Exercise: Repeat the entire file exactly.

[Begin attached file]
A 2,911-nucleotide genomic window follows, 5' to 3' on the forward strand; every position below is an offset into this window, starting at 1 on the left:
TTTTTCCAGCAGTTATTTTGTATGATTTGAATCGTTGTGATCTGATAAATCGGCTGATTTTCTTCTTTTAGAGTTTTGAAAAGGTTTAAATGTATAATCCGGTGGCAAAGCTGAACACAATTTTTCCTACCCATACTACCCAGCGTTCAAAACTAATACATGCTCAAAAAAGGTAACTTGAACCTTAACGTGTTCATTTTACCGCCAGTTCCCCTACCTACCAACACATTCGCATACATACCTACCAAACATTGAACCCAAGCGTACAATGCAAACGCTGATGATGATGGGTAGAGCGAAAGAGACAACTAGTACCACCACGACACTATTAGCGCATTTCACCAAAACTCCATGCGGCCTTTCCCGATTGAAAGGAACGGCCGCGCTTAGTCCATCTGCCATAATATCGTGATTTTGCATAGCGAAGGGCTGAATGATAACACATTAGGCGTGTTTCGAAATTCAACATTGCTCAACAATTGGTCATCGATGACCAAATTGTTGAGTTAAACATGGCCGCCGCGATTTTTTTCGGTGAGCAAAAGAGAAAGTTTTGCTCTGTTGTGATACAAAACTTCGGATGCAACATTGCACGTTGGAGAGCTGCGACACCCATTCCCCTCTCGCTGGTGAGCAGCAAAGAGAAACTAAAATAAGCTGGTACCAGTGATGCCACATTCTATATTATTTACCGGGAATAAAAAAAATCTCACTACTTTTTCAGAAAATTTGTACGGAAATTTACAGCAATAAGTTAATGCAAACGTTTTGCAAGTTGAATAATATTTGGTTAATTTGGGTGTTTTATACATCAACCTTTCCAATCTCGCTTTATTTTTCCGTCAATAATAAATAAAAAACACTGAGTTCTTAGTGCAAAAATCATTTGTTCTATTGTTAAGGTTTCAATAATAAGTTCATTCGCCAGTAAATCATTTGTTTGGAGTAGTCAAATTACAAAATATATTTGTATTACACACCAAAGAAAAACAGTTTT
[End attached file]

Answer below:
A 2,911-nucleotide genomic window follows, 5' to 3' on the forward strand; every position below is an offset into this window, starting at 1 on the left:
TTTTTCCAGCAGTTATTTTGTATGATTTGAATCGTTGTGATCTGATAAATCGGCTGATTTTCTTCTTTTAGAGTTTTGAAAAGGTTTAAATGTATAATCCGGTGGCAAAGCTGAACACAATTTTTCCTACCCATACTACCCAGCGTTCAAAACTAATACATGCTCAAAAAAGGTAACTTGAACCTTAACGTGTTCATTTTACCGCCAGTTCCCCTACCTACCAACACATTCGCATACATACCTACCAAACATTGAACCCAAGCGTACAATGCAAACGCTGATGATGATGGGTAGAGCGAAAGAGACAACTAGTACCACCACGACACTATTAGCGCATTTCACCAAAACTCCATGCGGCCTTTCCCGATTGAAAGGAACGGCCGCGCTTAGTCCATCTGCCATAATATCGTGATTTTGCATAGCGAAGGGCTGAATGATAACACATTAGGCGTGTTTCGAAATTCAACATTGCTCAACAATTGGTCATCGATGACCAAATTGTTGAGTTAAACATGGCCGCCGCGATTTTTTTCGGTGAGCAAAAGAGAAAGTTTTGCTCTGTTGTGATACAAAACTTCGGATGCAACATTGCACGTTGGAGAGCTGCGACACCCATTCCCCTCTCGCTGGTGAGCAGCAAAGAGAAACTAAAATAAGCTGGTACCAGTGATGCCACATTCTATATTATTTACCGGGAATAAAAAAAATCTCACTACTTTTTCAGAAAATTTGTACGGAAATTTACAGCAATAAGTTAATGCAAACGTTTTGCAAGTTGAATAATATTTGGTTAATTTGGGTGTTTTATACATCAACCTTTCCAATCTCGCTTTATTTTTCCGTCAATAATAAATAAAAAACACTGAGTTCTTAGTGCAAAAATCATTTGTTCTATTGTTAAGGTTTCAATAATAAGTTCATTCGCCAGTAAATCATTTGTTTGGAGTAGTCAAATTACAAAATATATTTGTATTACACACCAAAGAAAAACAGTTTT